The level of educational attainment and achievement for my generation to that of my parents differs greatly. Over the past decades, large numbers of social movements have altered society’s limitations on an individual’s education. Not knowing my parents, I cannot confirm their educational backgrounds. However, I can speculate on the limitations they may have experienced. As African Americans, it was far less likely to attain the level of education comparable to today. In the mid 1950’s inequality in the educational system was the norm. This was reflected even more so in the public institutions, located among the poor districts. Societal restraints, base on prejudicial beliefs and ideologies, would not only have limited my parents’ educational options, but their abilities to pursue the careers of their choice. As African Americans in the Southern United States, my parents would had to overcome huge obstacles to receive even a basic education. The reality of racism and racial segregation would have hindered their ability to attend the school of their choice.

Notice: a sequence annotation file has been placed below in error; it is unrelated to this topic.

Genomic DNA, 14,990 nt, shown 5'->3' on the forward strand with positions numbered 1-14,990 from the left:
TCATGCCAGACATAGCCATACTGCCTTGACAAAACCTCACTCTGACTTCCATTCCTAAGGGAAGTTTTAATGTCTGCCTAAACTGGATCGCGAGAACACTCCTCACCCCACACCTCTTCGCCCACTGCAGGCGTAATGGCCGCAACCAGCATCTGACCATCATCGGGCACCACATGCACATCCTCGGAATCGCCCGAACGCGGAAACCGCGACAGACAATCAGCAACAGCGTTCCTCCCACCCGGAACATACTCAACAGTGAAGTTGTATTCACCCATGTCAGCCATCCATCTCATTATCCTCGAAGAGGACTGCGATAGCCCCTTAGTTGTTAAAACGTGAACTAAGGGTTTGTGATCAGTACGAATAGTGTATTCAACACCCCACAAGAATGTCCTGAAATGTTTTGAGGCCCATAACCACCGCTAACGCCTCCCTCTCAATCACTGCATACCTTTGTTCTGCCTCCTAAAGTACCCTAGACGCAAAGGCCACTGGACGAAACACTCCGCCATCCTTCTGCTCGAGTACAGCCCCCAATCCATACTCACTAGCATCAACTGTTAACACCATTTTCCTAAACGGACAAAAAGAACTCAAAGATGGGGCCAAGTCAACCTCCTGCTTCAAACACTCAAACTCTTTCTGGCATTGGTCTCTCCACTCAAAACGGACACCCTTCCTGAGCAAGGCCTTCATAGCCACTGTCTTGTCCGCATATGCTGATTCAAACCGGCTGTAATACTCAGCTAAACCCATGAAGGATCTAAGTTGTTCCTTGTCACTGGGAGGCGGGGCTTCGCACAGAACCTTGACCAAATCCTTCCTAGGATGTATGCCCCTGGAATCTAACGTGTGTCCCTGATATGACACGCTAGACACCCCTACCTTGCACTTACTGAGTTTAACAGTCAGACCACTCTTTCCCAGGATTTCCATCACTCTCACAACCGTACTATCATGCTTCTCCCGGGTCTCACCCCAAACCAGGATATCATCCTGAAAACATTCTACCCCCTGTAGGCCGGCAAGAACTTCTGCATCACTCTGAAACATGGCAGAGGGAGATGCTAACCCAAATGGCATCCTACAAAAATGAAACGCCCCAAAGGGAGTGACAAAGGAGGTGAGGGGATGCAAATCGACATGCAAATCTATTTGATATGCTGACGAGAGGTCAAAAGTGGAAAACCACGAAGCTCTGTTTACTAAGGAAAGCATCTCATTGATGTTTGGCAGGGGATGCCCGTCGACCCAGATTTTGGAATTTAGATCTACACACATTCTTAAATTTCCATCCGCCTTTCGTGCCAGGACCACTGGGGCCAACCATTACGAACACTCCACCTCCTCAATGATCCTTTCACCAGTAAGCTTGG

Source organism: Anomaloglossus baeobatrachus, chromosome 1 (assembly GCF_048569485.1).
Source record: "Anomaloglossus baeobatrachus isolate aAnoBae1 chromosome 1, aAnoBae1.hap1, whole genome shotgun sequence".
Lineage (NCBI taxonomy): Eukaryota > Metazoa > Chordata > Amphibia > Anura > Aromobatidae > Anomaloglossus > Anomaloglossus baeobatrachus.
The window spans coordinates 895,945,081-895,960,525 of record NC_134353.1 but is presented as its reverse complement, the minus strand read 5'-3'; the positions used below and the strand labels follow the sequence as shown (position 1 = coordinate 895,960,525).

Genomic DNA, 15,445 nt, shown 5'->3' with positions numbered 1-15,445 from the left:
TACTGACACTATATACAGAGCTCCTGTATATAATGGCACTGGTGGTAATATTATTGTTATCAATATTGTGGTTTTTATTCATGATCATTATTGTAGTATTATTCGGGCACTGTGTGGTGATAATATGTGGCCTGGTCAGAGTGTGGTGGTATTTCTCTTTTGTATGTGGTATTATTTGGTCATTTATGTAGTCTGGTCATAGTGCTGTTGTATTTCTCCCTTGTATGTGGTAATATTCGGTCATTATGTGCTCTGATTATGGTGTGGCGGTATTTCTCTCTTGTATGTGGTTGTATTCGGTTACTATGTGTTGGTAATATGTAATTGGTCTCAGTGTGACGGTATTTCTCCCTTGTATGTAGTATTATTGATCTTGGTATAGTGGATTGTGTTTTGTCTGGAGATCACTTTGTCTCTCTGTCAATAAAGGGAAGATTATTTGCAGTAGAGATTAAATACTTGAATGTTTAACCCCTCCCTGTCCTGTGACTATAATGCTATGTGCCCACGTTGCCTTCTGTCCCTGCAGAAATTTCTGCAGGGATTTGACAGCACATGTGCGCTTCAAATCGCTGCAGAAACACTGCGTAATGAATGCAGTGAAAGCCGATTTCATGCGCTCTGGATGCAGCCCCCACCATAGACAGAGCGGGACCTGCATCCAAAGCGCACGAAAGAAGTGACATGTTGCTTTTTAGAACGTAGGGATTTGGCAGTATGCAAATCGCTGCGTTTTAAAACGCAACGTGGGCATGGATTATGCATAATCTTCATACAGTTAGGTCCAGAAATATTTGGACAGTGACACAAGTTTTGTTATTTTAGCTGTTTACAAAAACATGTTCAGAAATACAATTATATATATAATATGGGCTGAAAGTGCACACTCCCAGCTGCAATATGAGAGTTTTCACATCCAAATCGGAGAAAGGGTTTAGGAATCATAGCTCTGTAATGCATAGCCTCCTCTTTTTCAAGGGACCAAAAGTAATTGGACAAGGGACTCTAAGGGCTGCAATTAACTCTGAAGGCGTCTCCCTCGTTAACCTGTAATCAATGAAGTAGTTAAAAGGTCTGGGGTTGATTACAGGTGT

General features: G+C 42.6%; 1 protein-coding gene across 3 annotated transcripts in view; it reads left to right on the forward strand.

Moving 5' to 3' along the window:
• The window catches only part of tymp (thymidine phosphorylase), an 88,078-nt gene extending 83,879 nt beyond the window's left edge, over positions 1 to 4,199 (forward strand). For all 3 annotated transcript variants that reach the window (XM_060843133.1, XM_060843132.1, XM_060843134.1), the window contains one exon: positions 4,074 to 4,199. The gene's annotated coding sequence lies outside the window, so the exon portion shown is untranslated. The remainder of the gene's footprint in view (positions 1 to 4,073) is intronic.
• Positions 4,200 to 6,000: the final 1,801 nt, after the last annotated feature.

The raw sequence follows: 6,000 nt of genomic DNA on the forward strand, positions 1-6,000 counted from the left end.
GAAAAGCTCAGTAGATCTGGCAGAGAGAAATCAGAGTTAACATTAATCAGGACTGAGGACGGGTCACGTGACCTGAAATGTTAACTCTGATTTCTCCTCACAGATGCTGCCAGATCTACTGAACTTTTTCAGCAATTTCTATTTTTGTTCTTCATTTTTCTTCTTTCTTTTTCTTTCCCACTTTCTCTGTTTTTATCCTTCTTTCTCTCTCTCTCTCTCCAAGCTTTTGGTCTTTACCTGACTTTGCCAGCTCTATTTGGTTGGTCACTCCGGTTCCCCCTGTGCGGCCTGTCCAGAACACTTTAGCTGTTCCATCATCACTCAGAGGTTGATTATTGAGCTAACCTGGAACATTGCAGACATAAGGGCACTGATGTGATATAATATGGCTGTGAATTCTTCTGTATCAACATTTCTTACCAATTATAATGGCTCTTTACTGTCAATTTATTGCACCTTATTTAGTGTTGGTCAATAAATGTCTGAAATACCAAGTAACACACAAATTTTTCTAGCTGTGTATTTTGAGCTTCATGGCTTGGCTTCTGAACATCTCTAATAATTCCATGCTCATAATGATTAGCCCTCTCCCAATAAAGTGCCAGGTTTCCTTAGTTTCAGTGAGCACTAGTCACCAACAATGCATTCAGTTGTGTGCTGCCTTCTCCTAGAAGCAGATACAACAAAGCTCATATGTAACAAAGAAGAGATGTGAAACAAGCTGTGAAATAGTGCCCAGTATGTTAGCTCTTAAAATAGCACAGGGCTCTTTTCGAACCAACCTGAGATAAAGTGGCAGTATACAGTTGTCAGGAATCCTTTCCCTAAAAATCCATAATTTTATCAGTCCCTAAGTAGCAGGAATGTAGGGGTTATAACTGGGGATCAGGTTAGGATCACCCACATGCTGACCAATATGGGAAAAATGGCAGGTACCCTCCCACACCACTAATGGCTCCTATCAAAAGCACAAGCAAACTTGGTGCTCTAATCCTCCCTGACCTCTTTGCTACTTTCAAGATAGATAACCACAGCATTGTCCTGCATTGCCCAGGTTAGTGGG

Another contributing factor would have been the economic status and stability of my parents’ families. Without economic security, both my parents would have been forced to work instead of going to school. Education was often considered a luxury, not a necessity among minorities and Grants, scholarships, and loans were few, if any at all. The largest difference between when my parents went to school and today is society’s recognition of equality among non-white races. With the end of racial segregation, a new world was opened up to minorities. As a result of the Civil Rights Movement, minorities, for the most part, are now afforded the same educational opportunities as whites. None of the wonderful advancements in technology would make a difference if they weren’t allowed to enter the classroom.